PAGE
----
Key Characteristics of Bonds

Par Value

Par value is the amount of money a holder will get back once a bond matures; a bond can be sold at par, at premium, or discount.

Learning Objectives

Assess when a bond should be sold at its par value

Key Takeaways

Key Points

  • When a bond trades at a price above the face value, it is said to be selling at a premium. When a bond sells below face value, it is said to be selling at a discount.
  • A bond’s price fluctuates throughout its life in response to a number of variables, including interest rates and time to maturity.
  • Pull to par is the effect in which the price of a bond converges to par value as time passes. At maturity, the price of a debt instrument in good standing should equal its par (or face value).

Key Terms

  • par value: the stated value or amount of a bill or a note
  • resale market: The resale market, also called “secondary market” or “aftermarket,” is the financial market in which previously issued financial instruments, such as stock, bonds, options, and futures, are bought and sold.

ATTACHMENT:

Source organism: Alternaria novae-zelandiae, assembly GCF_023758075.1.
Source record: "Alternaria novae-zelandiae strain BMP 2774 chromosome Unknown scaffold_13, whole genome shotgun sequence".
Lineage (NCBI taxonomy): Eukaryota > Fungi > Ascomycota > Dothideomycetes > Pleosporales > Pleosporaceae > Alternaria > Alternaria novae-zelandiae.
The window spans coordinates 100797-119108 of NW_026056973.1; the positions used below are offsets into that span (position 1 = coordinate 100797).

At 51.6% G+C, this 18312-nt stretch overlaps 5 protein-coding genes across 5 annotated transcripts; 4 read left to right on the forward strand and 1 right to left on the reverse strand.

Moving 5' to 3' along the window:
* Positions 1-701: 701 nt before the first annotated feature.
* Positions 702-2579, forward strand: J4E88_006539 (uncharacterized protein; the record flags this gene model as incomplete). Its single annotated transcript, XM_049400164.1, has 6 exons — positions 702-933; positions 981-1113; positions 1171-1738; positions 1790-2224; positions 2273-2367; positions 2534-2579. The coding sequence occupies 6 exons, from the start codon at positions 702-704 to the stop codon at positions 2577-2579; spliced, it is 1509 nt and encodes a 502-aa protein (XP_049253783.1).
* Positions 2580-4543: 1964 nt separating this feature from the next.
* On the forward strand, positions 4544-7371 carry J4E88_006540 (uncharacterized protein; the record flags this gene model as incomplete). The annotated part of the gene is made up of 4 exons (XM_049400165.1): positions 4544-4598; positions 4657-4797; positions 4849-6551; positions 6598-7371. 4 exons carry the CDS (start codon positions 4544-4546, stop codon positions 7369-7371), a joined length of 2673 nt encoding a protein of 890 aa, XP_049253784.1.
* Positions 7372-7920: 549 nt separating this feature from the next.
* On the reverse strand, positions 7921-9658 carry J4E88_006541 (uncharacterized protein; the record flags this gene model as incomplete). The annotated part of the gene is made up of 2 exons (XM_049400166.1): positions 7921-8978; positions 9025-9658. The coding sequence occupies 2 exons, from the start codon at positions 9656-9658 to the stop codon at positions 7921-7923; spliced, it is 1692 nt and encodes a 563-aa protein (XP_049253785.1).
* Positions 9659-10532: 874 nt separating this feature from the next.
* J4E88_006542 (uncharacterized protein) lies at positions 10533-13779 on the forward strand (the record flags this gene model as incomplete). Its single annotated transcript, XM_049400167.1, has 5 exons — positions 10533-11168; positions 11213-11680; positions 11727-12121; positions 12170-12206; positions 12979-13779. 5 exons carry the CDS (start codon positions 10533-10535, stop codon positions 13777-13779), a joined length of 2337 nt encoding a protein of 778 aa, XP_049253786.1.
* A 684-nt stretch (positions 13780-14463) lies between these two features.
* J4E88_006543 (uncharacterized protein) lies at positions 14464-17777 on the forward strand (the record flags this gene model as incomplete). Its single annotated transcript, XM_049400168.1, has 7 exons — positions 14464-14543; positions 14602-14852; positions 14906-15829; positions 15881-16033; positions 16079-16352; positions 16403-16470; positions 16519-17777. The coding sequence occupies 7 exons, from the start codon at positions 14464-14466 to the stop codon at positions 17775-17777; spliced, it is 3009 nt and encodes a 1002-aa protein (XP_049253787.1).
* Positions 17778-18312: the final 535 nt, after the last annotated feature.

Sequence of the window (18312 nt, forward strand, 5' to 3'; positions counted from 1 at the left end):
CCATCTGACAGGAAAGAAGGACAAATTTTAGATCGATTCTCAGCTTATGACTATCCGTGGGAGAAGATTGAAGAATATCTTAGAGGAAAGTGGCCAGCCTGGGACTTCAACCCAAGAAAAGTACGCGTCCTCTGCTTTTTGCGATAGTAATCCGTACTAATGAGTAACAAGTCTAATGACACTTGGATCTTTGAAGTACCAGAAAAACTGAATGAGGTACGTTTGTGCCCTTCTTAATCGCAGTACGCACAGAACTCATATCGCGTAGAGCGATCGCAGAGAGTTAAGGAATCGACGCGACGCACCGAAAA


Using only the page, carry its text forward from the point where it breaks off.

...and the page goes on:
Par value/face value (also known as the principal) is the amount of money a holder will get back once a bond matures. Par value means stated value or face value in finance and accounting. From this comes the expressions at par (at the par value), over par (over par value) and under par (under par value).

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Temporary bonds for the state of Kansas issued in 1922: Par values of these bonds were $50, $100, $10000, and $3000.

A newly issued bond usually sells at the par value. Corporate bonds normally have a par value of $1,000, but this amount can be much greater for government bonds. What confuses many people is that the par value is not the price of the bond. A bond’s price fluctuates throughout its life in response to a number of variables, including interest rates and time to maturity. When a bond trades at a price above the face value, it is said to be selling at a premium. When a bond sells below face value, it is said to be selling at a discount.